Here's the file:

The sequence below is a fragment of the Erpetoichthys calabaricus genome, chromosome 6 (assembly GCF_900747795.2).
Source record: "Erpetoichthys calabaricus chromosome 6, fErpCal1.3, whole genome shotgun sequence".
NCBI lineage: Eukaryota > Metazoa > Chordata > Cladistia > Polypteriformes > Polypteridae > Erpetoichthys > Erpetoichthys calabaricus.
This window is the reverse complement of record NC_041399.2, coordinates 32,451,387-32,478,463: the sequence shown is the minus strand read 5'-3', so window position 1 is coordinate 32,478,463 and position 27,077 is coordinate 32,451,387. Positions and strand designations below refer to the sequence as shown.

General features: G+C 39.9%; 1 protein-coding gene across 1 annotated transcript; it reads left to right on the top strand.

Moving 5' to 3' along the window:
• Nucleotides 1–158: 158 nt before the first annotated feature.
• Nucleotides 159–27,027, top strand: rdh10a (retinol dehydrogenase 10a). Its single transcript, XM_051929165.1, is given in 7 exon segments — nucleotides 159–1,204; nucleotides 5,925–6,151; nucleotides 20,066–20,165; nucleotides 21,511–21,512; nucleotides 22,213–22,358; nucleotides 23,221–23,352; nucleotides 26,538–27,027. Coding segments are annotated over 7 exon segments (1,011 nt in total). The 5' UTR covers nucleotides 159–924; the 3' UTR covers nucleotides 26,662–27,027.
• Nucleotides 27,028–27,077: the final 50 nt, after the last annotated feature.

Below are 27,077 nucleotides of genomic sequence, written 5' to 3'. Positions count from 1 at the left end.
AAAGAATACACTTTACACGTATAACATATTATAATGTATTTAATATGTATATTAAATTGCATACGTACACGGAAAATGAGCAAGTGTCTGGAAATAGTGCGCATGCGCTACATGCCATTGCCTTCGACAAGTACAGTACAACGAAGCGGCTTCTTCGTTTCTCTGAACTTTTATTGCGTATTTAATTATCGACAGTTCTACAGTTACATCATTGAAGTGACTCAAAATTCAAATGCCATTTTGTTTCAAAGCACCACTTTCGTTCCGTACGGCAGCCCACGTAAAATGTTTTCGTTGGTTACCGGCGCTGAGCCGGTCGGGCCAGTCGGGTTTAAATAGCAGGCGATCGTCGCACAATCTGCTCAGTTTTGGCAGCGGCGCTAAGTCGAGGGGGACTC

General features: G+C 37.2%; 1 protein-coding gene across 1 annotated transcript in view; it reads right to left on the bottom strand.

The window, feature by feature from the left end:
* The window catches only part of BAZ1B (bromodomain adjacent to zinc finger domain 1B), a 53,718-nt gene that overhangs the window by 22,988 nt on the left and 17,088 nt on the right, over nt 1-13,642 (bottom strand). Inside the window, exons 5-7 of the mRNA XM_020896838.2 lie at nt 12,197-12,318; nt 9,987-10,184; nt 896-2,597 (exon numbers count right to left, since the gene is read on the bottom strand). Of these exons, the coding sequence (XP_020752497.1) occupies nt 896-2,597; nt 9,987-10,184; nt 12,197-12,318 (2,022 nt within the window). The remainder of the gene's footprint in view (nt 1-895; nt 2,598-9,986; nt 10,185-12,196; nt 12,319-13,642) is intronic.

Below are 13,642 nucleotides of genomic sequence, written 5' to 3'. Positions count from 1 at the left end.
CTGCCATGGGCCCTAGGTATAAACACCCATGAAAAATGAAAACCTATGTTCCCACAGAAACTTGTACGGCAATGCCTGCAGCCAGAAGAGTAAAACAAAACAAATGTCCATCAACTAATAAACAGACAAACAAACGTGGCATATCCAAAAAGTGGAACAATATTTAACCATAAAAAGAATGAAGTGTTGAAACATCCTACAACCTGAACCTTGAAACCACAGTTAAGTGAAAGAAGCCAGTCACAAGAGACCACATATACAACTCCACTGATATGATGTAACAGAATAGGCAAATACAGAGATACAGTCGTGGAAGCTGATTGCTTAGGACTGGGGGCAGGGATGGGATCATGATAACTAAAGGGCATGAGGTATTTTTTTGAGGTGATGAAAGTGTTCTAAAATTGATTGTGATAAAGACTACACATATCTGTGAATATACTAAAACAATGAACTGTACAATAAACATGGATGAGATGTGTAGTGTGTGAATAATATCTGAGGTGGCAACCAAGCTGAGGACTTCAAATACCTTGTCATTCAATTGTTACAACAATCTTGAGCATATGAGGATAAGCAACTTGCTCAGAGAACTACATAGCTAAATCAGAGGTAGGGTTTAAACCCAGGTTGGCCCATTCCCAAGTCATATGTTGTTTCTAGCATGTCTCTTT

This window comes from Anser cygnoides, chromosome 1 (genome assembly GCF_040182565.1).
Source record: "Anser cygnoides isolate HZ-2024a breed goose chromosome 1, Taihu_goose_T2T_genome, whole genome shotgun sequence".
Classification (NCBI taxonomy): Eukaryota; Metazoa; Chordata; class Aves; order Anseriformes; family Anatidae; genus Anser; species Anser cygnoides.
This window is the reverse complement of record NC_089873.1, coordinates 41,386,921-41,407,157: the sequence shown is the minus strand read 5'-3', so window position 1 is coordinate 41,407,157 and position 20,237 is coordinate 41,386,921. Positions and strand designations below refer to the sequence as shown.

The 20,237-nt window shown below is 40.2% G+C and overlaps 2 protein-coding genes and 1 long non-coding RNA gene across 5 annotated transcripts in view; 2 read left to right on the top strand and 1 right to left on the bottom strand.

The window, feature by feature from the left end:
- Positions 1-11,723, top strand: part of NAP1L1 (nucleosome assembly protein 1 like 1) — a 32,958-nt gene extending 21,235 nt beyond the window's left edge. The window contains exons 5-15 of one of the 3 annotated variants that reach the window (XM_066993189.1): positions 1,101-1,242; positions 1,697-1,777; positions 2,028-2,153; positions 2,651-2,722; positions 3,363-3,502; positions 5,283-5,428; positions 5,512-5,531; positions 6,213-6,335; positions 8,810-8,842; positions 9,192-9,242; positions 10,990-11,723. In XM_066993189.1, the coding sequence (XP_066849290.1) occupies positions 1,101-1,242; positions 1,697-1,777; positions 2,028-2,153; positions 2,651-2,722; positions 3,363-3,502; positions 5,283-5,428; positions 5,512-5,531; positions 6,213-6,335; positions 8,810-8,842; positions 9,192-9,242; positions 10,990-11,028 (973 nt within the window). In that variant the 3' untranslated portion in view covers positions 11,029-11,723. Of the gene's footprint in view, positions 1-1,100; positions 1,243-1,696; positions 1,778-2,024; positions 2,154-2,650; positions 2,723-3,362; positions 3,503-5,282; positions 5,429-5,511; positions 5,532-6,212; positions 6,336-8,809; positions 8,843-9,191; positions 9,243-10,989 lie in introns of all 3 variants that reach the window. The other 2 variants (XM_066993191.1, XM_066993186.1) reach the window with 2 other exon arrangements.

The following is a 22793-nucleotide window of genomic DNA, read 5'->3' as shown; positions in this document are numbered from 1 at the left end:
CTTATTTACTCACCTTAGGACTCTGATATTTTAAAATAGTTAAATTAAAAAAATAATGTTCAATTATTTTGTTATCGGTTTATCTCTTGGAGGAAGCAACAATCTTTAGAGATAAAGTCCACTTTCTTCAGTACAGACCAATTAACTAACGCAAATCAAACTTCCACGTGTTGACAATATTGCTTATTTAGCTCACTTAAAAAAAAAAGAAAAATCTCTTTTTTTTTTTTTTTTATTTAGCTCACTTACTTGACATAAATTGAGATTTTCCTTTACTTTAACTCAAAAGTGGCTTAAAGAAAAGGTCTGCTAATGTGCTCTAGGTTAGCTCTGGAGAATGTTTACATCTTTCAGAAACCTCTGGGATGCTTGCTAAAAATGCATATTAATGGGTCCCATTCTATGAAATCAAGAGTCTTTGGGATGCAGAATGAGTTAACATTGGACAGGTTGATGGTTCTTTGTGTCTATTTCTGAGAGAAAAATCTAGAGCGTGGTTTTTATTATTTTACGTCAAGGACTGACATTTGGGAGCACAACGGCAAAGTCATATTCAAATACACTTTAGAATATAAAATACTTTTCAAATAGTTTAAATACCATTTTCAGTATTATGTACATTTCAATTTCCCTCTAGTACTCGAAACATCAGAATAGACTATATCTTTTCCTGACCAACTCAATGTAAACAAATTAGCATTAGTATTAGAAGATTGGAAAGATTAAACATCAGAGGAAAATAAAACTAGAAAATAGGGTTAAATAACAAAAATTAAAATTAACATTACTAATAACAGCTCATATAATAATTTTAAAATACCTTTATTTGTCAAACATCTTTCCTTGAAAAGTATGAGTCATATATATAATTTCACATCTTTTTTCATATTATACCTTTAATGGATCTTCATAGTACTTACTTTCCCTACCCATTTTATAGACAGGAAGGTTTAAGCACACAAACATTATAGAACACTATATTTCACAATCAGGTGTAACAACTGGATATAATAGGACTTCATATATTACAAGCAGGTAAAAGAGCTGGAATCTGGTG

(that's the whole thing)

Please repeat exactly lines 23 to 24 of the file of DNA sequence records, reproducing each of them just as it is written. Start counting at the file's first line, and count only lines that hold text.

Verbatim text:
- Positions 1-11,723, top strand: part of NAP1L1 (nucleosome assembly protein 1 like 1) — a 32,958-nt gene extending 21,235 nt beyond the window's left edge. The window contains exons 5-15 of one of the 3 annotated variants that reach the window (XM_066993189.1): positions 1,101-1,242; positions 1,697-1,777; positions 2,028-2,153; positions 2,651-2,722; positions 3,363-3,502; positions 5,283-5,428; positions 5,512-5,531; positions 6,213-6,335; positions 8,810-8,842; positions 9,192-9,242; positions 10,990-11,723. In XM_066993189.1, the coding sequence (XP_066849290.1) occupies positions 1,101-1,242; positions 1,697-1,777; positions 2,028-2,153; positions 2,651-2,722; positions 3,363-3,502; positions 5,283-5,428; positions 5,512-5,531; positions 6,213-6,335; positions 8,810-8,842; positions 9,192-9,242; positions 10,990-11,028 (973 nt within the window). In that variant the 3' untranslated portion in view covers positions 11,029-11,723. Of the gene's footprint in view, positions 1-1,100; positions 1,243-1,696; positions 1,778-2,024; positions 2,154-2,650; positions 2,723-3,362; positions 3,503-5,282; positions 5,429-5,511; positions 5,532-6,212; positions 6,336-8,809; positions 8,843-9,191; positions 9,243-10,989 lie in introns of all 3 variants that reach the window. The other 2 variants (XM_066993191.1, XM_066993186.1) reach the window with 2 other exon arrangements.

The following is a 22793-nucleotide window of genomic DNA, read 5'->3' as shown; positions in this document are numbered from 1 at the left end: